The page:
What would you do, if you were the last man on Earth? Would you change anything about your life or would you live it exactly the same way? Will Forte plays out that scenario in FOX’s The Last Man on Earth.
In the year 2020, a mysterious virus has practically wiped out the entire human race. For some unknown reason Phil Miller (Will Forte) remains, and in the pilot episode, he travels throughout the United States looking for other survivors. Unable to locate anyone, he leaves signs pointing toward his location, in hopes he’s not the only person alive.
This raises the question: What would you do if there was no one left? Steal priceless artifacts? Check. Break into a McMansion and call it home? Check. Live in Tucson? Check. While the others may seem like decent choices, I can’t say that I’d willingly live in Arizona… alone.
Forte is lonely and solo onscreen, often talking to himself (or inanimate items), drinking a lot of liquor and living out his dreams by never shaving and destroying stuff. It’s the simple things that keep him going, but the overall theme of the show can be summed up via a random bit of dialogue: “I just realized that having other people around is really what makes life worth living.”
Lo and behold, Carol Pilbasian (Kristen Schaal) arrives and answers his prayers… sort of. Initially thankful for her arrival, the honeymoon doesn’t last very long. The characters are polar opposites: She’s a rules follower; he follows no rules. She’s incredibly formal; he’s an incredible slob. They bicker a lot (played mostly for laughs) and eventually realize they must make their relationship work. By the end of the second episode, they accept the responsibility for repopulating the planet, but even this will lead to more comedic events, down the road…
Created by the filmmakers responsible for The LEGO Movie, The Last Man on Earth is a quirky comedy. With only two episodes to judge, each one significantly contrasts with the other. The pilot episode, Alive in Tucson, feels like a one-trick pony, basically featuring Forte running around in his underwear, destroying everything imaginable. But the second episode, The Elephant in the Room, is hilarious and offers a lot of promise.
The premise of the show hinges on the assumption that at some point, the viewer will learn a little more about the mysterious virus that almost erased humanity, but two episodes into the series, it’s little more than a McGuffin. This TV show has all the makings of a survival-horror video game or a disaster movie. At any moment, we’re expecting a herd of Zombies to pop up, out of nowhere, to fill in all the missing pieces of the overall mythology. So far, they are sadly missing.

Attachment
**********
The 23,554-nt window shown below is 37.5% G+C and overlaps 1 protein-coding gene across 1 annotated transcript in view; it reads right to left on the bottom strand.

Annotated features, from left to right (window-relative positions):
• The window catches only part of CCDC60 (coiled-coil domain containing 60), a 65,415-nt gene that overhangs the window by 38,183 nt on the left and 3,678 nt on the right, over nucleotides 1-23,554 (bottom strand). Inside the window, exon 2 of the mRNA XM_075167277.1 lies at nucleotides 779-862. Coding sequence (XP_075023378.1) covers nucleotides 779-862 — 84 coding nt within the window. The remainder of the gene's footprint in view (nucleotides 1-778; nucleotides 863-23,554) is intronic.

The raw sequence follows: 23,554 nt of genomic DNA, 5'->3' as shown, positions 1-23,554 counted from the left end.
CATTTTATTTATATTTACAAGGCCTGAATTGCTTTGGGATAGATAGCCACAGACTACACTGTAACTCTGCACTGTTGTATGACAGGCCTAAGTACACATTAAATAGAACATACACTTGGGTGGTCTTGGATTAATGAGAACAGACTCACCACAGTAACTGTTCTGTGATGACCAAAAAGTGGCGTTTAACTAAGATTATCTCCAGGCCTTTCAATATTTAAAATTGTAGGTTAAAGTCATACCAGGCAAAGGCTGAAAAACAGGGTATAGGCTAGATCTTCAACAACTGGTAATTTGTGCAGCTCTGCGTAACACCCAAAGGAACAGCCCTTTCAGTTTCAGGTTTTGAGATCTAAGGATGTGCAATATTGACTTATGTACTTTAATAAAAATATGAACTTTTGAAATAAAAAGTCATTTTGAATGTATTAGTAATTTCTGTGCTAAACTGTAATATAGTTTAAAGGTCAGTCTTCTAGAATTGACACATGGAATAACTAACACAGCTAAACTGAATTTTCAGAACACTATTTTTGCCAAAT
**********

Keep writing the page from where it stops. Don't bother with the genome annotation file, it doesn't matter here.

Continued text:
The ratings for last week’s series premiere were tied for the fourth-biggest new-comedy series to debut this season. That’s the good news. However, how long can a minimalist series featuring only two actors survive for an entire season? At some point, more people will have to be introduced into the series, but will that change of storyline ruin the overall dynamic for the main characters? Only time will tell.
Forte and Schaal have great on-screen chemistry. As comedy veterans, they never seem to try too hard for a laugh, it just comes naturally. That also means they’re dealing with some great scripts. Their past work on Saturday Night Live and Bob’s Burgers, respectively, bring brand-name recognition to this show and they make it look easy. Needless to say, they’re fun to watch.
What’s next for the show? The pilot already acknowledged its similarity to Cast Away. Hopefully, it won’t be heading into that direction. But taking a peek at the show’s IMDB page, more people will be arriving soon. That could be bad news for the show’s balance of power. Just remember to be careful what you wish for. Your daydreams may not exactly come true.
Strength: Funny overall concept.
Weakness: The devil is in the details, when the overall storyline unfolds.
WTF Moment: One of these things is not like the others: A garbage pool, a toilet pool and a margarita pool.
– “You’re a parking spot.”
– “I miss breakfast burritos.”
– “This woman is just a turd.”
– “You want it? You come over here!”
– “We weren’t chosen. We were forgotten.”
– “The fate of the human race is depending on us.”
– “I don’t need people. I can make it work on my own.”
– “There’s really no wrong way to use a margarita pool.”
– “If you can’t find a radish in Tampa, just walk five feet.”
– “I’ve got news for you, Tom Hanks: I’ll never, ever talk to a volleyball.”
– “Apologies for all the recent masturbation, busert, I’ve got to say, that’s kind of on you.”
– Alive in Tucson: 2/5
– The Elephant in the Room: 4.5/5